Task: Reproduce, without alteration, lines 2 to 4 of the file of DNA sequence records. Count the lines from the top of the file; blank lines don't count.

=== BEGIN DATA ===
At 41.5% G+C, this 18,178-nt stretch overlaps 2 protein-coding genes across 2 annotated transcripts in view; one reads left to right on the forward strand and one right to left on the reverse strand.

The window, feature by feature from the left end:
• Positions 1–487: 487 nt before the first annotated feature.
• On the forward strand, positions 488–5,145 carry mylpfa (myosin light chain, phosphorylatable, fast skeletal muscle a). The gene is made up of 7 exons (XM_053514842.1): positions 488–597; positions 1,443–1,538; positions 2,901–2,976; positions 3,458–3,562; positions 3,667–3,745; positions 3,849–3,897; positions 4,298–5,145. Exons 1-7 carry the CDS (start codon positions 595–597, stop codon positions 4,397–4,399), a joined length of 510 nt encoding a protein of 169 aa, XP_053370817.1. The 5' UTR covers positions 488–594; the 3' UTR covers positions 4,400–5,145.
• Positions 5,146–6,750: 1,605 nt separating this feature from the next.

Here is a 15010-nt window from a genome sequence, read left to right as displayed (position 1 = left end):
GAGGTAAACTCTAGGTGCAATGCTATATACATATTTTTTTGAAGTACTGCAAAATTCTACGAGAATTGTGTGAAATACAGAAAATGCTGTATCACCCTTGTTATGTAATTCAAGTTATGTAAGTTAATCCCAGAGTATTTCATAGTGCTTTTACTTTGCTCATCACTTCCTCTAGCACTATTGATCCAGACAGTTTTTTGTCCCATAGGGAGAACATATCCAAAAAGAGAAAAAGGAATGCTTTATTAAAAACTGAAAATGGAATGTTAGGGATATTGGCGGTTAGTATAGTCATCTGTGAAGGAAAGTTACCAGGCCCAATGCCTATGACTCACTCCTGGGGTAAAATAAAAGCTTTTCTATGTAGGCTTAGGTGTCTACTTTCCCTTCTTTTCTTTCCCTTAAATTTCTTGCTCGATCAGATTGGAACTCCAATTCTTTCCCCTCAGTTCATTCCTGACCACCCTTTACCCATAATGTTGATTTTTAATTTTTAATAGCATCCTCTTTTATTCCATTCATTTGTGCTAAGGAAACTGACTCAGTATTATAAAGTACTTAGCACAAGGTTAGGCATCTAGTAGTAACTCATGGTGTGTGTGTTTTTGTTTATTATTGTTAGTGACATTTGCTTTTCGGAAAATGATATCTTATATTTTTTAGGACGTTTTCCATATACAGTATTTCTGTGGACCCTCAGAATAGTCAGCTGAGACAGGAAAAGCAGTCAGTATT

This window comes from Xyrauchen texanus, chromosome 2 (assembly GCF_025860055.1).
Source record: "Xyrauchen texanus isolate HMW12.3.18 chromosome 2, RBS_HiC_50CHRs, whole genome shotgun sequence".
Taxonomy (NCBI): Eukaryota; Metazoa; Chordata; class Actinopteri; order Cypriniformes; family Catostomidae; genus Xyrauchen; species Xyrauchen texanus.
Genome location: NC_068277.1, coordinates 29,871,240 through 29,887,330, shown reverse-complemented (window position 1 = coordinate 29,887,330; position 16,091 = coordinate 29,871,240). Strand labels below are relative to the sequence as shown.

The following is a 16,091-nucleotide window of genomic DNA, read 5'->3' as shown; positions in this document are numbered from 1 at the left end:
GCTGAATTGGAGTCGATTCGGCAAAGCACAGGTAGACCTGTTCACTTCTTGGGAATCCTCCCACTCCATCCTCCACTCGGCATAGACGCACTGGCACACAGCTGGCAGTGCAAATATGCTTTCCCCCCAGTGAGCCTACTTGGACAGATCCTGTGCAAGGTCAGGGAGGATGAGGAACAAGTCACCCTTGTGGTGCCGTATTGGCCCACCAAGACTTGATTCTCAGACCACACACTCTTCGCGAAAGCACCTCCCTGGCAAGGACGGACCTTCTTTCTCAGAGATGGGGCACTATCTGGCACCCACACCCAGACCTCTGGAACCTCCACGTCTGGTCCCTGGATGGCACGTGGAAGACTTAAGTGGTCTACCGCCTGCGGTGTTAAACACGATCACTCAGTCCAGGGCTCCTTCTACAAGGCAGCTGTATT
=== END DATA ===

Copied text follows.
The window, feature by feature from the left end:
• Positions 1–487: 487 nt before the first annotated feature.
• On the forward strand, positions 488–5,145 carry mylpfa (myosin light chain, phosphorylatable, fast skeletal muscle a). The gene is made up of 7 exons (XM_053514842.1): positions 488–597; positions 1,443–1,538; positions 2,901–2,976; positions 3,458–3,562; positions 3,667–3,745; positions 3,849–3,897; positions 4,298–5,145. Exons 1-7 carry the CDS (start codon positions 595–597, stop codon positions 4,397–4,399), a joined length of 510 nt encoding a protein of 169 aa, XP_053370817.1. The 5' UTR covers positions 488–594; the 3' UTR covers positions 4,400–5,145.